Patient communication and obstetric scanning: Contemporary issues

Introduction
Obstetric ultrasound is an integral component of antenatal care in the developed parts of the world. Practically all pregnant women in the United Kingdom will have at least two or more ultrasound scans in the antenatal period within the National Health Service (NHS) or even more, privately. Dedicated training and staffing has ensured that this service is provided reasonably, effectively and safely

A key component of obstetric scanning is effective communication. Breaking bad news is an integral part of training in obstetric scanning; however no amount of training can adequately prepare the sonographer/sonologist for the varied scenarios requiring effective communication with the patient that they would encounter during their professional life of obstetric scanning. This requires continue professional development.

Obstetric scanning as opposed to other areas of clinical sonography has some unique characteristics when it comes to effective communication:

  • Majority of obstetric patients are expecting good news irrespective of the circumstances surrounding their pregnancies.
  • The sonographer/sonologist and the patient in most cases are meeting for the first time and hence are total strangers to each other.
  • The patient in most cases is accompanied by family members (partners, husbands, children, friends, mothers etc) who may hinder or enhance effective communication.
  • Both the patient and the professional are embarking on a voyage of discovery espe- cially if the scan is the first in the pregnancy and hence unprepared for what they are going to see on the screen.
  • Image optimisation may be limited by factors such as maternal obesity, fetal position and movement, oligohydramnios, shadowing from other structures as well as other arte facts.

The key aspect of communication in obstetric scanning can be broken down into the following challenging tasks:

  1. Clear explanation of the primary objective of the examination and managing patient’s expectations
  2. Explaining the examination findings which in some cases may be unexpected
  3. Breaking bad news
  4. Offering impromptu counselling
  5. Avoiding unnecessary information
  6. Discussion of further care/follow-up
  7. Report writing at the end of the examination

Communicating in general is both verbal and non-verbal with the non-verbal component playing a more prominent role in its effectiveness. This is particularly very poignant with obstetric sonography (Simpson and Fernando, 2008). Factors that potentially could affect effective communication in obstetrics include patent expectations, education, language barrier especially with increasing immigration as well as the environment within the examination room among others. The context, content and manner in which any information is given to patients may have a significant bearing on how it is interpreted, and whether clearer explanation is sought thereafter (Marteau T,1989).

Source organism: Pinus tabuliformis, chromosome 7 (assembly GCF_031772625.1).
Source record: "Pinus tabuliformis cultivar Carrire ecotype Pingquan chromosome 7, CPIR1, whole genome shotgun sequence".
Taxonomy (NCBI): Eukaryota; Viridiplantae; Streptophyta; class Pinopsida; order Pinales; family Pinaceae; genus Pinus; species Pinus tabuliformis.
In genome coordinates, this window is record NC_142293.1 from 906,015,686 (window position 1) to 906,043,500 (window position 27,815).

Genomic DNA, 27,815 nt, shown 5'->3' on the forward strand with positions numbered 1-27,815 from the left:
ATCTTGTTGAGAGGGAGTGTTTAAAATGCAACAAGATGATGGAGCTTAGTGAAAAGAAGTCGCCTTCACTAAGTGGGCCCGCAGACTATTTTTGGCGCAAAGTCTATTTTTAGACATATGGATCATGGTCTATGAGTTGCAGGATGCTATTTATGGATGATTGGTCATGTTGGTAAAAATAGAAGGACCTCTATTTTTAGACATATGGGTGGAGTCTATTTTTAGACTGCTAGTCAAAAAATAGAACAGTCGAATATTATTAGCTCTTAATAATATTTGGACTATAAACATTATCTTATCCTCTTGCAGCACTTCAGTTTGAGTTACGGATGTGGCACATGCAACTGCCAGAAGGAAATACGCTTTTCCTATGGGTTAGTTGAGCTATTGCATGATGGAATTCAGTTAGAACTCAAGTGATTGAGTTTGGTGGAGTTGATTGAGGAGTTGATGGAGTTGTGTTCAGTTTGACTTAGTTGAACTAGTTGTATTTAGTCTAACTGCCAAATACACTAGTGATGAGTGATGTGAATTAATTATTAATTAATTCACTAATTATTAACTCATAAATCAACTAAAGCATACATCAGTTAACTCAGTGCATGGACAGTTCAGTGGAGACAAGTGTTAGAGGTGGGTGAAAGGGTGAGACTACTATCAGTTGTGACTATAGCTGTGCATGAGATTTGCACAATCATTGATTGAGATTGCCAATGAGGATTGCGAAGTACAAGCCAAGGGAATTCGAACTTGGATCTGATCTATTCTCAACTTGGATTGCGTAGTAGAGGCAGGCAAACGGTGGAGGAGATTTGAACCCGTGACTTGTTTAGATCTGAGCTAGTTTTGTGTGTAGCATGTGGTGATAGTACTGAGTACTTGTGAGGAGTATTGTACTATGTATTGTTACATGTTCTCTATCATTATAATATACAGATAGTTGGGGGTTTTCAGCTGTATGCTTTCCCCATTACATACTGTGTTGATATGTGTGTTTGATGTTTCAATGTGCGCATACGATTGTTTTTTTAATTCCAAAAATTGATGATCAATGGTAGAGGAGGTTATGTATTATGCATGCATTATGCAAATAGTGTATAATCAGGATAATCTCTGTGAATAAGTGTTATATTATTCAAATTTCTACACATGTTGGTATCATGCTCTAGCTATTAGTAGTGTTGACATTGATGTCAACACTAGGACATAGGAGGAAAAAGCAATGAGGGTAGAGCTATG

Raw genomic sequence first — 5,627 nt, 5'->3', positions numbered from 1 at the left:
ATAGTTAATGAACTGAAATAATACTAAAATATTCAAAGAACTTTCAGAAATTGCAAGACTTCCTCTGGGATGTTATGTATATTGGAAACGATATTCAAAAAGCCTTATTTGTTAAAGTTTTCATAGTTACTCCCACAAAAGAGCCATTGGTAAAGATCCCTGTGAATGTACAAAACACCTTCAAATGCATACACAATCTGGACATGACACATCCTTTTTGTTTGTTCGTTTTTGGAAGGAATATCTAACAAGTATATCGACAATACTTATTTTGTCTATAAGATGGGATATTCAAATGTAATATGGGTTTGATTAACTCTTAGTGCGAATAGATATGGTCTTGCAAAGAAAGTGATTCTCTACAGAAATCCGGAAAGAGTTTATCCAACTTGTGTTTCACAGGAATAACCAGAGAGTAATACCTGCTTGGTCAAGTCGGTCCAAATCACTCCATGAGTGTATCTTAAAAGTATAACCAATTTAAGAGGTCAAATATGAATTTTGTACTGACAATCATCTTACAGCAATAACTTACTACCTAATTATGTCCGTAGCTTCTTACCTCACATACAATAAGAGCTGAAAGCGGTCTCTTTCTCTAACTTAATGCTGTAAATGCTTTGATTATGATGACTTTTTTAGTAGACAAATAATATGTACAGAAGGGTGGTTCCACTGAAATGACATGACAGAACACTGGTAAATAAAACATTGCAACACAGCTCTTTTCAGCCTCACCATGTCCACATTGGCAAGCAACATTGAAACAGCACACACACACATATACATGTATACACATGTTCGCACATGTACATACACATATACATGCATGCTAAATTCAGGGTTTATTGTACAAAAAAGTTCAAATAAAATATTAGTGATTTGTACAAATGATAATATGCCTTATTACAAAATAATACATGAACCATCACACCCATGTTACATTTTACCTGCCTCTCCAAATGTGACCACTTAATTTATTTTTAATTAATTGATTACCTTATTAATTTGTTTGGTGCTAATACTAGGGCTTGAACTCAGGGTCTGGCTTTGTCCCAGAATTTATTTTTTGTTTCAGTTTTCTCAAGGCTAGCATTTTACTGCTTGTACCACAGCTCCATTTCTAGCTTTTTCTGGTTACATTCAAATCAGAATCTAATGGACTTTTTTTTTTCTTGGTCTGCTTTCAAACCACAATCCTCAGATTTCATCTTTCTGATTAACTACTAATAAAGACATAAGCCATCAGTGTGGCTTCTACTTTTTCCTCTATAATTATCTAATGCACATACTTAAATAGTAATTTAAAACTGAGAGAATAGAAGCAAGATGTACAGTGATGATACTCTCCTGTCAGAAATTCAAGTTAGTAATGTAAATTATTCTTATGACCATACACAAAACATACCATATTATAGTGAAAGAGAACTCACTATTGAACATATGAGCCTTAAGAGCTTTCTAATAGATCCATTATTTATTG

Explaining the primary objective of the examination and managing expectations
Communication starts from the point of contact with the patient right from the time the patient walks through the door of the examination room. This is the point where the building of the relationship between the practitioner and the patient begins. A cheerful welcome and nice exchange of pleasantries with the patient by the sonographer/sonologist would go a long way in establishing a positive rapport throughout the rest of the examination and help with any needed communication during and after the examination. A sonographer/sonologist perceived as cold, impersonal, clinical, stroppy or economical in interaction right at the point of contact may not evoke confidence in the patient and may make an otherwise positive examination a negative experience for the patient.

The objective of the examination for the sonographer/sinologist may occasionally be totally different from the patient’s expectations. Pre-appointment counselling at booking before dating scan is very useful in terms of ensuring that the patient knows the reason why she is having the examination. It is not uncommon to find the occasional patient whose expectation of the dating or the 20 weeks scan is an opportunity to just obtain pictures of the baby or primarily to know the sex.

The primary objective of the first trimester scan is to confirm the presence of a pregnancy, viability, numbers of embryos, dating, measurement of the NT and any other markers necessary for Aneuploidy screening and finally to give the patient an Aneuploidy risk assessment. In the presence of a multiple pregnancy, chorionicity becomes mandatory. The objective of the 18-20 week scan is a head-toe fetal structural survey within the confines of the National Health Service Fetal Anomaly Screening Programme (NHS FASP, 2010) minimum standards with the aim of picking up anomalies that are amenable to intrauterine or postnatal treatment rather that looking for markers for Down’s syndrome which ideally should have been picked up with the first trimester screening. Growth scans on the other hand are mainly to pick out the small and sick babies that need obstetric intervention.

Wellbeing and reassurance scans may be necessary in those that have had poor obstetric histories; however unnecessary obstetric scans should be avoided in all cases. We all need to remember that the “as low as reasonably achievable” (ALARA) principle still stands irrespective of previous obstetric history. It is not uncommon to find patients who have had recurrent miscarriages coming with the expectations of two weekly scans throughout the pregnancy as “promised by their General Practitioner”. In such patients it is important to be fair and firm when communicating their scan needs right at the beginning of the pregnancy with a view to balancing needs and benefits.